Pet Feeding: Feeding your dog is more than just feeding them healthy dog food. While that’s a good start, along with finding natural dog treats they’ll love, you’re going to have to consider a little more. But what is it that needs your attention?
You make a fresh plate of nachos, you turn around, and your dog has eaten the whole thing in mere seconds. They’ll eat anything and everything, so what else do you need to do besides feeding them healthy food?
Besides ensuring your dog has healthy food to eat, you also need to make sure that they’re eating enough, not overeating, and eating on a regular schedule. Here’s the finer details:
How much your dog should eat each day
One of the first things you want to consider is what your dog needs to eat every day. And we’re not talking nutritionally. We’re talking about Calories. Your dog’s daily dietary needs are based on their resting energy requirement (RER). This is the amount of Calories they burn on a daily basis, simply by breathing and being alive — with no exercise.
For those of you into fitness, it’s similar to the human measurement of the basal metabolic rate (BMR) — the amount of Calories we burn each day simply by existing.
Now, you may be wondering why we’re using a capital form of Calories. There’s a purpose! Calories are the traditional American way of counting calories: calories are the scientific measurement, while Calories are actually kilocalories (1000 calories). It’s a small differentiation, but something worth keeping in mind.
Now, back to your dog’s RER. Your dog’s resting energy requirement is measured by measuring your dog’s weight (in kilograms), raising that number to the ¾ power, and multiplying that by 70. In equation form, if your dog weighs Y pounds:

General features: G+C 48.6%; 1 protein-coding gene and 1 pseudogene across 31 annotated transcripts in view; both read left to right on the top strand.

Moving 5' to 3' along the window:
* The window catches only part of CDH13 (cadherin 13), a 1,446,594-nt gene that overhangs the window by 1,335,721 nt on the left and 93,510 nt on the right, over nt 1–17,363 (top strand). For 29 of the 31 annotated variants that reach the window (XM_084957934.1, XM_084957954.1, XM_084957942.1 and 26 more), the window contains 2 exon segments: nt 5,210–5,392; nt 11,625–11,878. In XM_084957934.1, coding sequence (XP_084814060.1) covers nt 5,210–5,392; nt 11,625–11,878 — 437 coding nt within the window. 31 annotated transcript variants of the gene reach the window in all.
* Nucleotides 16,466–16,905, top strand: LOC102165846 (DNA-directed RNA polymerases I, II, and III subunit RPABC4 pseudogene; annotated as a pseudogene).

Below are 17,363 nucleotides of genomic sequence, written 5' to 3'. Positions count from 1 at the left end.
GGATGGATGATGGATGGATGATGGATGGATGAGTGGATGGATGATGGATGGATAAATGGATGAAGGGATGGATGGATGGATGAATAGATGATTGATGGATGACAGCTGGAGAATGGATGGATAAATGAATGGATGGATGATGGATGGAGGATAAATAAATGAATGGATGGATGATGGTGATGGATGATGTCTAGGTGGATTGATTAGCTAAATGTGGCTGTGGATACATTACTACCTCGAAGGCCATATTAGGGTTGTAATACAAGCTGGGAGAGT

70*(Y kg)¾ = RER Calories
For example, if your dog weighs 20 kilograms (~44 pounds), your dog’s RER is approximately 662 Calories per day. How?
Your dog’s RER = 70*(20 kg)¾ = 662 Calories
But it goes a step further than that. The RER is your dog’s minimum amount of Calories they should eat each day. Any lower will obviously lead to weight loss. But anything over might not lead to weight gain. Why?
Your dog also moves throughout the day, from the number of times you go for walks to the amount of zoomies they do while at the dog park. Truth be told, your dog tends to need to eat as much as two times as much as their RER. For instance, working dogs need to eat two times their RER, young puppies need to eat three times their RER, and generally inactive dogs are supposed to eat approximately 1.2 times their RER.
It’s similar to humans. If you want to maintain weight, you’d need to eat your basal metabolic rate in Calories per day. But if you also walk five miles a day, you’re going to have to add approximately 450-500 Calories more to your daily intake.
You need to keep this in mind when it comes to your dog. How often do you go for walks? How long do you walk for throughout the whole day? You’ll want to take this into consideration. It could be as simple as feeding them braided bully sticks to add some Calories to their daily diet.